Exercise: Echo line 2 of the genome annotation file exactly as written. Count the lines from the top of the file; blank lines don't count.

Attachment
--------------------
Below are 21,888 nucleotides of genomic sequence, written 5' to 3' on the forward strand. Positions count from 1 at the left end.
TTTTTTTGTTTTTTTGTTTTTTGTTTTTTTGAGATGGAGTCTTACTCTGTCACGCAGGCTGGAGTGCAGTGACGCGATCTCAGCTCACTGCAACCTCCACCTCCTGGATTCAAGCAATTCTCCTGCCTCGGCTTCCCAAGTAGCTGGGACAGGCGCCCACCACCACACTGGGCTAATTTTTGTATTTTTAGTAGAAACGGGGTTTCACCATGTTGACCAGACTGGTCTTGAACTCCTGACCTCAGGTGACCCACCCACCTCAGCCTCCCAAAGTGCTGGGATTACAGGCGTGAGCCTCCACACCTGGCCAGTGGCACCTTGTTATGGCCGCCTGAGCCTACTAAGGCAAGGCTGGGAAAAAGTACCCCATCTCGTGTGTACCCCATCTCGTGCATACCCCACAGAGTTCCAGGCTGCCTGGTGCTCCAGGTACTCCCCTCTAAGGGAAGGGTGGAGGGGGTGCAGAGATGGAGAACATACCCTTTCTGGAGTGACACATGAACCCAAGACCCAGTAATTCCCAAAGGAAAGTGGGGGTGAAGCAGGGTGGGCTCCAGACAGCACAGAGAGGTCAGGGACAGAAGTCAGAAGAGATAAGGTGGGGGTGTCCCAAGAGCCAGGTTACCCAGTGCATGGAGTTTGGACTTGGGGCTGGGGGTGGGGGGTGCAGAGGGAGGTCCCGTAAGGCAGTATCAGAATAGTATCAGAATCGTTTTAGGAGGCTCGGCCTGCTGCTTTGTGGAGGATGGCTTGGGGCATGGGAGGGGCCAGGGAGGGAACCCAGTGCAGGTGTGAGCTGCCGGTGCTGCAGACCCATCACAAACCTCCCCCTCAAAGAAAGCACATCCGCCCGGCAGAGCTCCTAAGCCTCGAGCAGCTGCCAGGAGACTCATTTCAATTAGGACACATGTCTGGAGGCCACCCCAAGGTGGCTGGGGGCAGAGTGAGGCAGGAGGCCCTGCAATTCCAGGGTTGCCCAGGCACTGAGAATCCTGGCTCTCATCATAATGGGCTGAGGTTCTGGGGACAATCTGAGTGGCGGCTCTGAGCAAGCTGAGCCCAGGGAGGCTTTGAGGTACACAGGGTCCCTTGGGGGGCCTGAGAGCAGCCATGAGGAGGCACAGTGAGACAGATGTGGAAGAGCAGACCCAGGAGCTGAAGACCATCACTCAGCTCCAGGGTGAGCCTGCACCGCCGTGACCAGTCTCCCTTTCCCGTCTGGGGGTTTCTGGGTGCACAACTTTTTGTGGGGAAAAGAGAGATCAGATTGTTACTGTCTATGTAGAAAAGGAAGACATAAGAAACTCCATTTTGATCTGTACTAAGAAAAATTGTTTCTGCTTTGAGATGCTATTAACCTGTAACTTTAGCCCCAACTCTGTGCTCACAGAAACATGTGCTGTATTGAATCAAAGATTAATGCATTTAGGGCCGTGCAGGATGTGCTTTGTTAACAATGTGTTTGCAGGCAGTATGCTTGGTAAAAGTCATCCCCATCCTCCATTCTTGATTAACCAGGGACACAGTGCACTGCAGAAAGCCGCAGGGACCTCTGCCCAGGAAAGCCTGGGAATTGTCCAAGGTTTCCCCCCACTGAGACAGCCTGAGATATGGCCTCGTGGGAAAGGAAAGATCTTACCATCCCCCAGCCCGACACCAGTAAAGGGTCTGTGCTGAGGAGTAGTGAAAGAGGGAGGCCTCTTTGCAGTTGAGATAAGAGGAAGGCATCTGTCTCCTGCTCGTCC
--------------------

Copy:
TTTTTTTGTTTTTTTGTTTTTTGTTTTTTTGAGATGGAGTCTTACTCTGTCACGCAGGCTGGAGTGCAGTGACGCGATCTCAGCTCACTGCAACCTCCACCTCCTGGATTCAAGCAATTCTCCTGCCTCGGCTTCCCAAGTAGCTGGGACAGGCGCCCACCACCACACTGGGCTAATTTTTGTATTTTTAGTAGAAACGGGGTTTCACCATGTTGACCAGACTGGTCTTGAACTCCTGACCTCAGGTGACCCACCCACCTCAGCCTCCCAAAGTGCTGGGATTACAGGCGTGAGCCTCCACACCTGGCCAGTGGCACCTTGTTATGGCCGCCTGAGCCTACTAAGGCAAGGCTGGGAAAAAGTACCCCATCTCGTGTGTACCCCATCTCGTGCATACCCCACAGAGTTCCAGGCTGCCTGGTGCTCCAGGTACTCCCCTCTAAGGGAAGGGTGGAGGGGGTGCAGAGATGGAGAACATACCCTTTCTGGAGTGACACATGAACCCAAGACCCAGTAATTCCCAAAGGAAAGTGGGGGTGAAGCAGGGTGGGCTCCAGACAGCACAGAGAGGTCAGGGACAGAAGTCAGAAGAGATAAGGTGGGGGTGTCCCAAGAGCCAGGTTACCCAGTGCATGGAGTTTGGACTTGGGGCTGGGGGTGGGGGGTGCAGAGGGAGGTCCCGTAAGGCAGTATCAGAATAGTATCAGAATCGTTTTAGGAGGCTCGGCCTGCTGCTTTGTGGAGGATGGCTTGGGGCATGGGAGGGGCCAGGGAGGGAACCCAGTGCAGGTGTGAGCTGCCGGTGCTGCAGACCCATCACAAACCTCCCCCTCAAAGAAAGCACATCCGCCCGGCAGAGCTCCTAAGCCTCGAGCAGCTGCCAGGAGACTCATTTCAATTAGGACACATGTCTGGAGGCCACCCCAAGGTGGCTGGGGGCAGAGTGAGGCAGGAGGCCCTGCAATTCCAGGGTTGCCCAGGCACTGAGAATCCTGGCTCTCATCATAATGGGCTGAGGTTCTGGGGACAATCTGAGTGGCGGCTCTGAGCAAGCTGAGCCCAGGGAGGCTTTGAGGTACACAGGGTCCCTTGGGGGGCCTGAGAGCAGCCATGAGGAGGCACAGTGAGACAGATGTGGAAGAGCAGACCCAGGAGCTGAAGACCATCACTCAGCTCCAGGGTGAGCCTGCACCGCCGTGACCAGTCTCCCTTTCCCGTCTGGGGGTTTCTGGGTGCACAACTTTTTGTGGGGAAAAGAGAGATCAGATTGTTACTGTCTATGTAGAAAAGGAAGACATAAGAAACTCCATTTTGATCTGTACTAAGAAAAATTGTTTCTGCTTTGAGATGCTATTAACCTGTAACTTTAGCCCCAACTCTGTGCTCACAGAAACATGTGCTGTATTGAATCAAAGATTAATGCATTTAGGGCCGTGCAGGATGTGCTTTGTTAACAATGTGTTTGCAGGCAGTATGCTTGGTAAAAGTCATCCCCATCCTCCATTCTTGATTAACCAGGGACACAGTGCACTGCAGAAAGCCGCAGGGACCTCTGCCCAGGAAAGCCTGGGAATTGTCCAAGGTTTCCCCCCACTGAGACAGCCTGAGATATGGCCTCGTGGGAAAGGAAAGATCTTACCATCCCCCAGCCCGACACCAGTAAAGGGTCTGTGCTGAGGAGTAGTGAAAGAGGGAGGCCTCTTTGCAGTTGAGATAAGAGGAAGGCATCTGTCTCCTGCTCGTCC